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27 July 2020 — Safety and Health

Considerations on the impact of wine consumption on diet and health

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On Friday 12th June 2020 was virtually held the CONUSA (Consumption, Nutrition and Health) meeting chaired by Rena Kosti in which Ursula Fradera, Scientific coordinator of the Wine Information Council & Deutsche Weinkademie in Germany, presented a thorough study on the impact of wine consumption on diet and health.

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Based on The Global Burden of Disease Study (GBD), a comprehensive worldwide observational epidemiological study which describes mortality and morbidity from major diseases, injuries and risk factors to health, the expert from Wine Information Council made a presentation on the importance to critical analyse scientific publications and the importance to put the findings into perspective and context.

When analysing alcohol consumption, it is important to put the results in the context of diet and lifestyle. We don't drink alcohol strictly speaking, but we drink beer, wine, spirits, and we don't just drink but we eat also. There are other factors that affect our health. In a word, we need to look at the context and not just the consumption of alcohol.

It is indeed important to consider lifestyle factors. For example, whether you drink moderately or occasionally is important; whether you drink with or without meals, the type of drink, diet, smoking and physical activity, as well as socio-economic status must be taken into account when considering alcohol consumption.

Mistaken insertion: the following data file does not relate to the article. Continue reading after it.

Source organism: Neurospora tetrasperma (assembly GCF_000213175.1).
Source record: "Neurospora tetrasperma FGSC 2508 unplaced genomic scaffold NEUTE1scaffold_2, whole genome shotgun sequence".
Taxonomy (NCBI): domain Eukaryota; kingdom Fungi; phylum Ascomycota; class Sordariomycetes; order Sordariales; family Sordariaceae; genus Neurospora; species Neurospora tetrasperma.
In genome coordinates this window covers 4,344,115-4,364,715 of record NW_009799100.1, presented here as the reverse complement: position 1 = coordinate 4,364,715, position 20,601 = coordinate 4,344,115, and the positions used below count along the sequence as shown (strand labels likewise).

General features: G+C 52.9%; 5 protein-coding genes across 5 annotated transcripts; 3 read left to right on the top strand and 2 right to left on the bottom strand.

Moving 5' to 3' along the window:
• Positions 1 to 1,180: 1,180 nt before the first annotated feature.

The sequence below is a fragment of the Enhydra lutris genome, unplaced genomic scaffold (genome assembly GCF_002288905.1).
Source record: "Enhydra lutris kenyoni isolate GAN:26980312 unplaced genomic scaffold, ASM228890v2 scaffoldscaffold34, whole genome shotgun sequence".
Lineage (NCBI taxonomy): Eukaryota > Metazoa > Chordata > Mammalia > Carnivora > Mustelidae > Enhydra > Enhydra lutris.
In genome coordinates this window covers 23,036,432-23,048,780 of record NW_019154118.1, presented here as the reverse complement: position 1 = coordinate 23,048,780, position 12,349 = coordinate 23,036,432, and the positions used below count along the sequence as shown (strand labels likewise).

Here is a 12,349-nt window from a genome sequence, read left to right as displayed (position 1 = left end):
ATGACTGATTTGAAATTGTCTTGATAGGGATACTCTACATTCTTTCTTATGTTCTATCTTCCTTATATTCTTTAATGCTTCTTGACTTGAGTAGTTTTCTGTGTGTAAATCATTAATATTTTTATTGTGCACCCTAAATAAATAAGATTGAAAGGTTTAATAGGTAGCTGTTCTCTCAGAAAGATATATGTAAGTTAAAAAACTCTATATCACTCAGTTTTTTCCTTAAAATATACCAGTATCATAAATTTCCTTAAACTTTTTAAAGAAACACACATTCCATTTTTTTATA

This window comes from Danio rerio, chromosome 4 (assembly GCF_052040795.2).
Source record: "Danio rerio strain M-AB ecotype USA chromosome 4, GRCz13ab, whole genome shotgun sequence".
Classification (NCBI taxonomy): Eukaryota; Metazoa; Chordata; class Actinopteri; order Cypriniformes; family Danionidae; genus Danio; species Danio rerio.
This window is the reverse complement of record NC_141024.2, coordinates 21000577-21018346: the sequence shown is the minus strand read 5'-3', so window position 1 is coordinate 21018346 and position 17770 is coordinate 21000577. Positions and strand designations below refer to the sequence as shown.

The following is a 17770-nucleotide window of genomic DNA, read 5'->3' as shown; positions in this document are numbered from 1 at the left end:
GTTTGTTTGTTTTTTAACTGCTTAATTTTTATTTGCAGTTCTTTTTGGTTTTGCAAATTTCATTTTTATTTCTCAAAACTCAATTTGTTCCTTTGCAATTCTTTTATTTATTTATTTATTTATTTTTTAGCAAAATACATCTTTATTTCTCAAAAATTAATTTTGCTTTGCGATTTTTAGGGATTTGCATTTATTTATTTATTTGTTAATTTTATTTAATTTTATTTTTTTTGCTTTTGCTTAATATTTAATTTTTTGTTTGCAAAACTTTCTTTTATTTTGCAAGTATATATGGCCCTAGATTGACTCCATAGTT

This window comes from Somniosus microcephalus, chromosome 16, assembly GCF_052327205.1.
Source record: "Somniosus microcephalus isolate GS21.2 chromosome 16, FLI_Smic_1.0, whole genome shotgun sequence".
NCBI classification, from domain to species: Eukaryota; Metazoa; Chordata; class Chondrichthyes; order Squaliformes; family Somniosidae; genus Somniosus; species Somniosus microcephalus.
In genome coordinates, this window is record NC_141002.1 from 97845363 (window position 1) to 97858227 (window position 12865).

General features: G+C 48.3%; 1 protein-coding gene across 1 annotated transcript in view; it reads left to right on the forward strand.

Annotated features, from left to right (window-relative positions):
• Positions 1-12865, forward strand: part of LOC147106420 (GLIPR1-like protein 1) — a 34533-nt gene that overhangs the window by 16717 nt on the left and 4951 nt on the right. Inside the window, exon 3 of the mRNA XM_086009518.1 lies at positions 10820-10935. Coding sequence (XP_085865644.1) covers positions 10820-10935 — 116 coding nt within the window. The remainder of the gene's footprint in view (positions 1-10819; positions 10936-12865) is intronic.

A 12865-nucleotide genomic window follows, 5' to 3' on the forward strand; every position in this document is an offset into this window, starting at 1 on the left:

During the expert meeting, the importance of a critical analysis of scientific publications was widely discussed. The experts will begin to prepare a document on the evaluation of the advantages and disadvantages of different epidemiological models and their relevant limitations for the interpretation of their results.

The expert group will also launch a new axis of work to determine whether there is a difference between the effect of alcohol, and of wine in particular, on consumption if it is studied in isolation or as part of a diet. 

This is an important part of the research that needs to be developed. There appear to be advantages to considering food patterns rather than individual nutrients or foods in isolation. Foods are not consumed separately and their health effects are additive or even synergistic.

For any further information you can contact Barbara Iasiello Head of Unit « Safety & Health » sanco@oiv.int 

It is indeed important to consider lifestyle factors